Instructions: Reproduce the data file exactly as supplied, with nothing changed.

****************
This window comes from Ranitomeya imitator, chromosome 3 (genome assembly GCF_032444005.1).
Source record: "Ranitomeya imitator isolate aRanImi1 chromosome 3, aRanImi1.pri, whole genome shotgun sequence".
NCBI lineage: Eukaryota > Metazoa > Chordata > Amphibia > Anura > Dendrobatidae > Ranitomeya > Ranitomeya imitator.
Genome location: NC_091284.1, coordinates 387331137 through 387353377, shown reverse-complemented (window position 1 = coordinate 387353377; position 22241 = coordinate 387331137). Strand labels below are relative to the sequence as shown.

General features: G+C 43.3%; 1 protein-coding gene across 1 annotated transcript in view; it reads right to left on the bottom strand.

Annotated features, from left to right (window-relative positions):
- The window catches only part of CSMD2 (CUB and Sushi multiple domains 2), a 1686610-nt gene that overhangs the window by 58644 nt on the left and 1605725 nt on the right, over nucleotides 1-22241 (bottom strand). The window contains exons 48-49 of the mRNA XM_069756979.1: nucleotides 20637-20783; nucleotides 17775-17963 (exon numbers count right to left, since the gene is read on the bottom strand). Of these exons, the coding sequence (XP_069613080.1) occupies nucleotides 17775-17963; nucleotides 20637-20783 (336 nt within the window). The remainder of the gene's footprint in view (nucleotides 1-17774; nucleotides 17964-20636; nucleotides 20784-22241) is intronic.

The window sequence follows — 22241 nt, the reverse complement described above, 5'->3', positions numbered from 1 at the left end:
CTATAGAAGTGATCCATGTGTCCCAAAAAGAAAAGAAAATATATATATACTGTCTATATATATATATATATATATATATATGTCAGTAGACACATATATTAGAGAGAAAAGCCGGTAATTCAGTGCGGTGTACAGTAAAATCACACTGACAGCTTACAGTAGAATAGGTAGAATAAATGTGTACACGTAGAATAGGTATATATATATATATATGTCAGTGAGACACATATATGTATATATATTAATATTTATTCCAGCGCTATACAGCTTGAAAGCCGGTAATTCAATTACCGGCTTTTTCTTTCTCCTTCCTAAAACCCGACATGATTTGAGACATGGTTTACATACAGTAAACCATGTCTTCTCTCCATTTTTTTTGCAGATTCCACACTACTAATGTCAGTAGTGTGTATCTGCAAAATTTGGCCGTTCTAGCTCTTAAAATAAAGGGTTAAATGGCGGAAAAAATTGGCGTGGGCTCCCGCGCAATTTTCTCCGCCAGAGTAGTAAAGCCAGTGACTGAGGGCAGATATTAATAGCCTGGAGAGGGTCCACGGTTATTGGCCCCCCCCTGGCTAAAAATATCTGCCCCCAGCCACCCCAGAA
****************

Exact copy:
This window comes from Ranitomeya imitator, chromosome 3 (genome assembly GCF_032444005.1).
Source record: "Ranitomeya imitator isolate aRanImi1 chromosome 3, aRanImi1.pri, whole genome shotgun sequence".
NCBI lineage: Eukaryota > Metazoa > Chordata > Amphibia > Anura > Dendrobatidae > Ranitomeya > Ranitomeya imitator.
Genome location: NC_091284.1, coordinates 387331137 through 387353377, shown reverse-complemented (window position 1 = coordinate 387353377; position 22241 = coordinate 387331137). Strand labels below are relative to the sequence as shown.

General features: G+C 43.3%; 1 protein-coding gene across 1 annotated transcript in view; it reads right to left on the bottom strand.

Annotated features, from left to right (window-relative positions):
- The window catches only part of CSMD2 (CUB and Sushi multiple domains 2), a 1686610-nt gene that overhangs the window by 58644 nt on the left and 1605725 nt on the right, over nucleotides 1-22241 (bottom strand). The window contains exons 48-49 of the mRNA XM_069756979.1: nucleotides 20637-20783; nucleotides 17775-17963 (exon numbers count right to left, since the gene is read on the bottom strand). Of these exons, the coding sequence (XP_069613080.1) occupies nucleotides 17775-17963; nucleotides 20637-20783 (336 nt within the window). The remainder of the gene's footprint in view (nucleotides 1-17774; nucleotides 17964-20636; nucleotides 20784-22241) is intronic.

The window sequence follows — 22241 nt, the reverse complement described above, 5'->3', positions numbered from 1 at the left end:
CTATAGAAGTGATCCATGTGTCCCAAAAAGAAAAGAAAATATATATATACTGTCTATATATATATATATATATATATATATGTCAGTAGACACATATATTAGAGAGAAAAGCCGGTAATTCAGTGCGGTGTACAGTAAAATCACACTGACAGCTTACAGTAGAATAGGTAGAATAAATGTGTACACGTAGAATAGGTATATATATATATATATGTCAGTGAGACACATATATGTATATATATTAATATTTATTCCAGCGCTATACAGCTTGAAAGCCGGTAATTCAATTACCGGCTTTTTCTTTCTCCTTCCTAAAACCCGACATGATTTGAGACATGGTTTACATACAGTAAACCATGTCTTCTCTCCATTTTTTTTGCAGATTCCACACTACTAATGTCAGTAGTGTGTATCTGCAAAATTTGGCCGTTCTAGCTCTTAAAATAAAGGGTTAAATGGCGGAAAAAATTGGCGTGGGCTCCCGCGCAATTTTCTCCGCCAGAGTAGTAAAGCCAGTGACTGAGGGCAGATATTAATAGCCTGGAGAGGGTCCACGGTTATTGGCCCCCCCCTGGCTAAAAATATCTGCCCCCAGCCACCCCAGAA